To answer this question, one can examine how individuals choose health plans based on premiums, expected out of pocket cost, plan quality, and other factors. A paper by Abaluck and Gruber (2011) use data from 2006 and find that up to 70% of seniors appear to choose plans that are not optimal. Do these conclusions hold with more recent data? And are there improved methods for answering this question.
One question is how does one treat the error term in these regressions. In a standard random utility model, the error term captures heterogeneous tastes for unobserved product attributes. People are not perfectly rational, however, and thus the error term could also capture optimization error, genuine randomness in decision making, or other types of confusion.
To answer this question and examine whether PDP plan choice has improved in more recent data, a working paper by Keane et al. (2019) use a finite mixture of mixed logit model or MM-MNL model. Their basic approach uses the following model:
U_ij = (Pj)α+[E(oop)ij]β1 + (σ^2_ij)β2 + (cj)β3 + (Qj)β4 + e_ij
In this equation, P is the premiums for plan j, E(oop) is the expected out of pocket costs, σ^2_ij is the variance in out of pocket costs, cj, is a vector of financial characteristics of plan j that affect OOP, and Qij is a vector of plan quality measures, which in this study includes both star ratings and indicator variables for plan “brand”.
The authors initially conceive of 2 latent classes of individuals. The rational, risk neutral individual would be indifferent to premiums and out of pocket costs (assuming the impact from discounting is small given the 1 year time horizon covered by Part D Plans) and thus α = β1. Also rational individuals should be indifferent among different financial characteristics (cj) that lead to the same E(oop) and σ^2_ij and thus β3=0. In short, we can divide the world into rational individuals where utility is defined as:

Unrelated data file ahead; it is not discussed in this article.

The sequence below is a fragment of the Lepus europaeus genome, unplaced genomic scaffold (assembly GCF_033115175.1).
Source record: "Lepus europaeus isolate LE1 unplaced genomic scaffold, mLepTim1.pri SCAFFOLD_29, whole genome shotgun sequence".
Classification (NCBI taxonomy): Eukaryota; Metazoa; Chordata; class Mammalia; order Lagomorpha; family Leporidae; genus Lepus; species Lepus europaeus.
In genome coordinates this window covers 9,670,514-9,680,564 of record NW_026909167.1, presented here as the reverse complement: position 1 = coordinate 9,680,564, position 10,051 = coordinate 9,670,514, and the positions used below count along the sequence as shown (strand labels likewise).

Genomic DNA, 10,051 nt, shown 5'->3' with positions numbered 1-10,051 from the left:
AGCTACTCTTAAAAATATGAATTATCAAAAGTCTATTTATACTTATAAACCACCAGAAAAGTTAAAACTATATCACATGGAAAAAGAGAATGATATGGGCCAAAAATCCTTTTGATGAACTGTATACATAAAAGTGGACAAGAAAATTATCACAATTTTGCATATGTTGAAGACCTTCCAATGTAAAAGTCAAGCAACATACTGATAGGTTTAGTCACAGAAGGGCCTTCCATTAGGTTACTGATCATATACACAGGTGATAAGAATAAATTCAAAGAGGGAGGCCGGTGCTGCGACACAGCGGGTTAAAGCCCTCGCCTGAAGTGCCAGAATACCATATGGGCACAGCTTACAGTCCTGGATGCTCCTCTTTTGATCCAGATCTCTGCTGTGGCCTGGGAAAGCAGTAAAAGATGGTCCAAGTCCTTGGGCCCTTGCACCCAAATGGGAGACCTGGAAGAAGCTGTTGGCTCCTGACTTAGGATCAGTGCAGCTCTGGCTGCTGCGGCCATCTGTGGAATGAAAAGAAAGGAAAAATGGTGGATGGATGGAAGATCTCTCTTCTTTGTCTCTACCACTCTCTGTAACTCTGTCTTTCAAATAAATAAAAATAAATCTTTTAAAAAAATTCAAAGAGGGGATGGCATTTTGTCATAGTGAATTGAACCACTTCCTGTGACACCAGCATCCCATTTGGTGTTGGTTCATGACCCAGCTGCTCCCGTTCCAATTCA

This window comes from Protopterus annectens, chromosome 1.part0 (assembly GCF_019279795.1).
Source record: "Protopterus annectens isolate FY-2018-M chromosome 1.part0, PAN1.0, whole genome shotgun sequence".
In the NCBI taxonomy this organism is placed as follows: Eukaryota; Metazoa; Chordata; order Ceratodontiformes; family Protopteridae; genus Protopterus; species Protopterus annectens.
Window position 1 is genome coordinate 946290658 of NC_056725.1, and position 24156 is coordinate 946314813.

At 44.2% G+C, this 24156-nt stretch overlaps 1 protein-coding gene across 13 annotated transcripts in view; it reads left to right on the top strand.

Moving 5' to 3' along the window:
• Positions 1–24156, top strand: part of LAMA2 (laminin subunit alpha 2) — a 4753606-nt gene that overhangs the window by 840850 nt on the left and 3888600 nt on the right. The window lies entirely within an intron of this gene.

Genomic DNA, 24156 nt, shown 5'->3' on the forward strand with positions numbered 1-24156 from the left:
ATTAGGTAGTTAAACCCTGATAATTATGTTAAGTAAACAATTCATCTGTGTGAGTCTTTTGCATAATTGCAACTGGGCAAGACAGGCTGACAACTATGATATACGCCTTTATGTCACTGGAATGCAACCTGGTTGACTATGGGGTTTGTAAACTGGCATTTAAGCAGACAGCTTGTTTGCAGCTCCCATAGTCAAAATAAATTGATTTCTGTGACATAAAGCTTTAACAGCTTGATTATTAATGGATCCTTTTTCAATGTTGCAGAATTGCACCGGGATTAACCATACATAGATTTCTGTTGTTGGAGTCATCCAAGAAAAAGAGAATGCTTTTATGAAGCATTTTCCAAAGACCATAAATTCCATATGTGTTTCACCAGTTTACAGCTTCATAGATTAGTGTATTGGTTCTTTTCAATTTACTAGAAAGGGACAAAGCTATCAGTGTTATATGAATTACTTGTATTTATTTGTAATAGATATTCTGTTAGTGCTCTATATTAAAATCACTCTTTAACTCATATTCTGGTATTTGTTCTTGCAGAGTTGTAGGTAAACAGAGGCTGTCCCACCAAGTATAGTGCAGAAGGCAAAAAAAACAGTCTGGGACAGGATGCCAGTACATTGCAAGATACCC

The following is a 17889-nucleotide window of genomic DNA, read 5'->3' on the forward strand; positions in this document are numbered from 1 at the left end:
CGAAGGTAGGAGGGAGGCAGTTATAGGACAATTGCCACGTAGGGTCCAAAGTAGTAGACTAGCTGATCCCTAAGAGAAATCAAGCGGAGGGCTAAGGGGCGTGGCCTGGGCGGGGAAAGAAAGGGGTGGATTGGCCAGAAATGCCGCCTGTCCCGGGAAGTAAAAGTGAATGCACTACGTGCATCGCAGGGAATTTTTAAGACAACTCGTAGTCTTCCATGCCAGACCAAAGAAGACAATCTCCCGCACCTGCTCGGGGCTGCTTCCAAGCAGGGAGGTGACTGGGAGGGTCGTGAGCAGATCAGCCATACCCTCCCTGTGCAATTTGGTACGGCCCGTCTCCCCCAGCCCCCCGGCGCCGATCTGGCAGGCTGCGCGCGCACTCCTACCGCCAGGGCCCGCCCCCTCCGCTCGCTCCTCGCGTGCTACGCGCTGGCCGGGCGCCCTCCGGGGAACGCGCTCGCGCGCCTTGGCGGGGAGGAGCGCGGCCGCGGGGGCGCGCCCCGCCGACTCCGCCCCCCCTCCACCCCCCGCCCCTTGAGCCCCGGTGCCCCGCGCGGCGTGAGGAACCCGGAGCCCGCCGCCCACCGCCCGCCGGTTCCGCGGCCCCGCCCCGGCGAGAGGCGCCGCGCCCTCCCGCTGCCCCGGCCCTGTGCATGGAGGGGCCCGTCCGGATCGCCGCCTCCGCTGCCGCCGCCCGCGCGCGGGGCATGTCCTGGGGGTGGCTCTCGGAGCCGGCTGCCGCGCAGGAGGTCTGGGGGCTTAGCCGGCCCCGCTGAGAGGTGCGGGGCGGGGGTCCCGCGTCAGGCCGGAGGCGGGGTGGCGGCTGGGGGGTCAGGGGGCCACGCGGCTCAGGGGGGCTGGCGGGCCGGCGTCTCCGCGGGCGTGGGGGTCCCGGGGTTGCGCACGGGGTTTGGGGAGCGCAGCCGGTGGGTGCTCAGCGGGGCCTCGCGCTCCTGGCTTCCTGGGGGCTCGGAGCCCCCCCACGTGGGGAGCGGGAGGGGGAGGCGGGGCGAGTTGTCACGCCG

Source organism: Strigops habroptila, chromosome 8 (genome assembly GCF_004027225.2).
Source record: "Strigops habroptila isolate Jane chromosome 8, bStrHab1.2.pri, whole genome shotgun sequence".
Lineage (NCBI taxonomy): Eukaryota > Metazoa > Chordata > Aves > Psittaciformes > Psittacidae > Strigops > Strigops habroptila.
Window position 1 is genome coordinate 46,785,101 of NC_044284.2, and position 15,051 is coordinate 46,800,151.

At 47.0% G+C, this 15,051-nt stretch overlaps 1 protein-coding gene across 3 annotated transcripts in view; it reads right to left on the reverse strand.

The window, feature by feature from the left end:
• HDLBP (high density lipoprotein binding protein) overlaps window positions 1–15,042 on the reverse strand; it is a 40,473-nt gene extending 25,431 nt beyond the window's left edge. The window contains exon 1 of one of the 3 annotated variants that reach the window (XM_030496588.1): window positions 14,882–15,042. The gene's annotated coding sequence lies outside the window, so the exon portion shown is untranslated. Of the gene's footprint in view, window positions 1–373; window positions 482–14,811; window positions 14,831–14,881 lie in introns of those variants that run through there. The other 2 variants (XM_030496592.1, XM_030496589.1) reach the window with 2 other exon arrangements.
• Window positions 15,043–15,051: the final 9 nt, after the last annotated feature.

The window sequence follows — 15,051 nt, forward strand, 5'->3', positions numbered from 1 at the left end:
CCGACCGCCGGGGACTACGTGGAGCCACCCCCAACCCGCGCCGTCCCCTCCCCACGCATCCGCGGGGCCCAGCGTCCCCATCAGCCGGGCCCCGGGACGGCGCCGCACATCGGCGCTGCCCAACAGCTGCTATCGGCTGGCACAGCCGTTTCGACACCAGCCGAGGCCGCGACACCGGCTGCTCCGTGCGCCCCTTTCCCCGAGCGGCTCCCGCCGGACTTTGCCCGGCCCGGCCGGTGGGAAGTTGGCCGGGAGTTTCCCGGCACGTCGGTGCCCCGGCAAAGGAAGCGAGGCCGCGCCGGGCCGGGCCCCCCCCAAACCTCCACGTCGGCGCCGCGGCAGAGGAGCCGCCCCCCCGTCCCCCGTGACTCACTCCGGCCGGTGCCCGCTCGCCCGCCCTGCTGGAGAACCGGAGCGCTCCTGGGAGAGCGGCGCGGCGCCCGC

U_ij = [Pj + E(oop)ij]β1 + (σ^2_ij)β2 + (Qj)β4 + e_ij
with probability p and with probability 1-p individuals are not rational and have utility as described in the first equation. In short, conditional on a person’s latent type (i.e., rational vs. not) and his/her preference parameters, we have a simple multinomial logit model.
The authors also extend this model by: (i) considering more than two types where the “rational” type is defined as above, and the data is used to determine the other types and (ii) the authors let individual characteristics (e.g., age, presence of Alzheimers’ disease, depression) affect individual decision-making ability.
The authors highlight the benefit of their model, saying:
Given estimates of the decision utilities of the confused type, as well as the distribution of their parameter vector ), we can learn how their behavior is sub-optimal. Do many consumers…place excessive weight on premiums vs. OOP costs? Or are these excesses statistically significant but quantitatively small? Are there particular “irrelevant” financial attributes of insurance plans that consumers tend to overweigh in making decisions?
The authors then use PDP administrative data from non-low income subsidy individuals as well as data from the Medicare Current Beneficiary Survey to test this approach.
The authors have a number of interesting findings. First, individuals place more weight on premium reduction than reducing future out-of-pocket cost. Second, a plan’s brand plans an important part in plan choice for some consumers. In general, fewer than one-in-ten consumers are perfectly rational from an economist’s defminition..
…we find that 9.8% of consumers are classified as the “rational” type, while 11.4% place excess weight on low premiums, and 78% place value on plan characteristics that are irrelevant once one conditions on the distribution of plan costs…As expected, people with dementia and depression are more likely to be “irrational.” And the bulk of the econometric error term is attributed to optimization error
A more important question may be, does this matter? If people are choosing incorrectly, are these error costing them $5 per year or thousands of dollars? The authors perform a welfare analysis to see how welfare would improve if people picked a more optimal plan.
…we find welfare losses to be modest except in a small subset of cases (e.g., people with dementia and depression face a high variance of OOP costs, suggesting they are not well insured). In contrast to traditional choice models, in our framework consumer welfare can be enhanced by eliminating “bad” options from the choice set. But as in Ketcham et al. (2019) we find that such policies lead at best to trivial welfare improvements. This occurs for two reasons: (i) Part D premiums are heavily subsidized, so even a “bad” plan is better than no plan, and (ii) given consumer heterogeneity, very few plans are “bad” for everyone.